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How much impact of quantum experiment exhibiting "exotic looped trajectories" of light?
The double-slit experiment is one of the fundamental demonstrations of quantum properties of photons: a light beam passing through two parallel slits creates an interference pattern on the other side, indicating the wave-like properties of light. But certain aspects of the experiment indicate particle-like properties as well, suggesting the particle-wave duality that is one of the hallmarks of quantum mechanics.
A recent experiment adds a new wrinkle to the classic double-slit experiment. Results of a three-slit experiment suggest that photons may follow "exotic looped trajectories" in their path from source to target, weaving between the slits in a most un-lightlike way. Unpublished work on arXiv suggests that the researchers also expect to find these looped trajectories in double-slit experiments as well.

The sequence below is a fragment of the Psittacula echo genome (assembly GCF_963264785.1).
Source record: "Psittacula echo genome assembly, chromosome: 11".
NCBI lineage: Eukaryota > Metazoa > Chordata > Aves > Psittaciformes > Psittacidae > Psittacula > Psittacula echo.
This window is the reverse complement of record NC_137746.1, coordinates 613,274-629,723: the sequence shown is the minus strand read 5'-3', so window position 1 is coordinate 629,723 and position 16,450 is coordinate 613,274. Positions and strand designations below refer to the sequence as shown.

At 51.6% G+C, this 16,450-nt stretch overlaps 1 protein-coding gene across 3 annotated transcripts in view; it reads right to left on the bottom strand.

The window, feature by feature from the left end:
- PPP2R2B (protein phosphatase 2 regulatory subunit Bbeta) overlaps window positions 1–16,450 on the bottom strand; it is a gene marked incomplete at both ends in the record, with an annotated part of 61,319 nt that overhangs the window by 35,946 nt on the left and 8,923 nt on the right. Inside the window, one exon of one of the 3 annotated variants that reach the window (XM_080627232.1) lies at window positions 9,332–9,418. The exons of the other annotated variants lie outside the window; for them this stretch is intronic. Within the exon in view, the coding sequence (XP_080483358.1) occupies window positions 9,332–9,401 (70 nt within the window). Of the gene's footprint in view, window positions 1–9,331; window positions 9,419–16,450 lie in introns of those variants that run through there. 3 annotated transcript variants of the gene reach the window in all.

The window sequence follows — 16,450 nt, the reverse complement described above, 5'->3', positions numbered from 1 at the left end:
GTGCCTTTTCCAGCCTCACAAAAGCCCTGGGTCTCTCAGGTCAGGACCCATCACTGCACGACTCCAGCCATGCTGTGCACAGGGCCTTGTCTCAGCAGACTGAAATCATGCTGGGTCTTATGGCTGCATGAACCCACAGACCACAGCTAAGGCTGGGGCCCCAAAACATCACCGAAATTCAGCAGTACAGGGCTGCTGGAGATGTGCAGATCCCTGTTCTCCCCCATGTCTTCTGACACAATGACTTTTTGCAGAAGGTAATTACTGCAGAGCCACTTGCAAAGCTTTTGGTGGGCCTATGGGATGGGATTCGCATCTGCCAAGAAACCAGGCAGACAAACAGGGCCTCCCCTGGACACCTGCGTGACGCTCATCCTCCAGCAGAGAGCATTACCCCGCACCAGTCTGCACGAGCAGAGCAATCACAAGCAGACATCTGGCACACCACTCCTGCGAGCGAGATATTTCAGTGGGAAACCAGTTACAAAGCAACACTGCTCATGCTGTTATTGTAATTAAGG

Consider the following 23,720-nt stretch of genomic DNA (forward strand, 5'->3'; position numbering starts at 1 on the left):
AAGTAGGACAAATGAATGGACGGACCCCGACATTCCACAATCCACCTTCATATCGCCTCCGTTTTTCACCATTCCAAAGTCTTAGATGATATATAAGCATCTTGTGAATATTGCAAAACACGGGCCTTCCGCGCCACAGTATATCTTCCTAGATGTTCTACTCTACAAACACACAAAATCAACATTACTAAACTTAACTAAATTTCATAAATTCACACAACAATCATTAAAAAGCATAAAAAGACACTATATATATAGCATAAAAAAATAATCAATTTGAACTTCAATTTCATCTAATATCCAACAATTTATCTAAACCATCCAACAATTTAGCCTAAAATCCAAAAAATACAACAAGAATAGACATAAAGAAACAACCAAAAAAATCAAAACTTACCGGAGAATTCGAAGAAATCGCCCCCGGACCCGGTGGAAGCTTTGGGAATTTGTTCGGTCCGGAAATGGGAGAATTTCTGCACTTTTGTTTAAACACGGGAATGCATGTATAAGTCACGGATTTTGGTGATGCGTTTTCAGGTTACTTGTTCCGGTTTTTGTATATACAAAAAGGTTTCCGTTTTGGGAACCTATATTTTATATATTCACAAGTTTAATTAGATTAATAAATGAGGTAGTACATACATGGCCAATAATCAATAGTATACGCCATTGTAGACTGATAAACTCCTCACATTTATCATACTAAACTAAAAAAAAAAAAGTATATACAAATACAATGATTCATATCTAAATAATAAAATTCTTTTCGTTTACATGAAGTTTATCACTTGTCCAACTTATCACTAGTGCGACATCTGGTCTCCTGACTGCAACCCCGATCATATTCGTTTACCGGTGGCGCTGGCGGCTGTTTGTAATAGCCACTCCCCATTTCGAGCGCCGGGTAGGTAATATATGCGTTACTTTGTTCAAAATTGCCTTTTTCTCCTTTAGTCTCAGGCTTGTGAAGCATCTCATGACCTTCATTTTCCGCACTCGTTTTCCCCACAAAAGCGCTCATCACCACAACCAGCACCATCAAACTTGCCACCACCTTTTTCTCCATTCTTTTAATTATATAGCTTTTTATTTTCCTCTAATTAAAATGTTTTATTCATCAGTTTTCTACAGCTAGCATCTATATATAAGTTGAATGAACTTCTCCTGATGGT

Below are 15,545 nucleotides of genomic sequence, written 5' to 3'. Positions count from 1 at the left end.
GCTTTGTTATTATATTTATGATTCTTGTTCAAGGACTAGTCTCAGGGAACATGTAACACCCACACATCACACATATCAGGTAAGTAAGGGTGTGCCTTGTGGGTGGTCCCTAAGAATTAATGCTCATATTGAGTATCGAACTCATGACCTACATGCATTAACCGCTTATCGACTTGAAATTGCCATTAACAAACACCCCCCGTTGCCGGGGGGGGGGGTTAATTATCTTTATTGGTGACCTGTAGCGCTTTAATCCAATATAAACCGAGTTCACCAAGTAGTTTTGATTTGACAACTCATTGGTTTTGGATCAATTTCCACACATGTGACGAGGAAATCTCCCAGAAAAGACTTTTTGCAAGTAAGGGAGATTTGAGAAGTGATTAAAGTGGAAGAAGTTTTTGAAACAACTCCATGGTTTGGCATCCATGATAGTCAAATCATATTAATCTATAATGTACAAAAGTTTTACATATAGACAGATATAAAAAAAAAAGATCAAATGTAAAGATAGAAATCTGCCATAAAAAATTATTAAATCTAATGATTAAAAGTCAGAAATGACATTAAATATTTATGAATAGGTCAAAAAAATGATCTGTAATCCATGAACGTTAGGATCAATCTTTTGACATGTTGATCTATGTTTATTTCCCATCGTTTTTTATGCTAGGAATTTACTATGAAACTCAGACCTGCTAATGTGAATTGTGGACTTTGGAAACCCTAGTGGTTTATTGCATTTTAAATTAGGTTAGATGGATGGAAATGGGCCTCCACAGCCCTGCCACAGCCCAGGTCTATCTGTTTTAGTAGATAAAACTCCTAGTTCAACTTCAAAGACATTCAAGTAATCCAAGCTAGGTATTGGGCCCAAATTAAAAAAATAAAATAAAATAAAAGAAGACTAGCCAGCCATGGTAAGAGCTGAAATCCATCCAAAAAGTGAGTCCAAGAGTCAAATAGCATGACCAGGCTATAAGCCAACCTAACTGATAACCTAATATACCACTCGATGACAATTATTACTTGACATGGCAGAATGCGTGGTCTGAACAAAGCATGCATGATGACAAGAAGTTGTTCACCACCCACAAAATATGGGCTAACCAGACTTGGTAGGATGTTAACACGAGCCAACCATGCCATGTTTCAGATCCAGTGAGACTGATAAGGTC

Although the paper has tens of thousands of page views and nearly 10,000 mentions on Twitter, a more direct measure of the work's acceptance in the scientific community is its number of citations by other papers exploring the same or similar phenomenon. As of mid-June 2017, a Google Scholar search shows 4 citations.
How many times will the paper paper describing this experiment be cited by the end of 2017?
This question will resolve on January 1 2018, with the definitive number of citations determined by a Google Scholar search.
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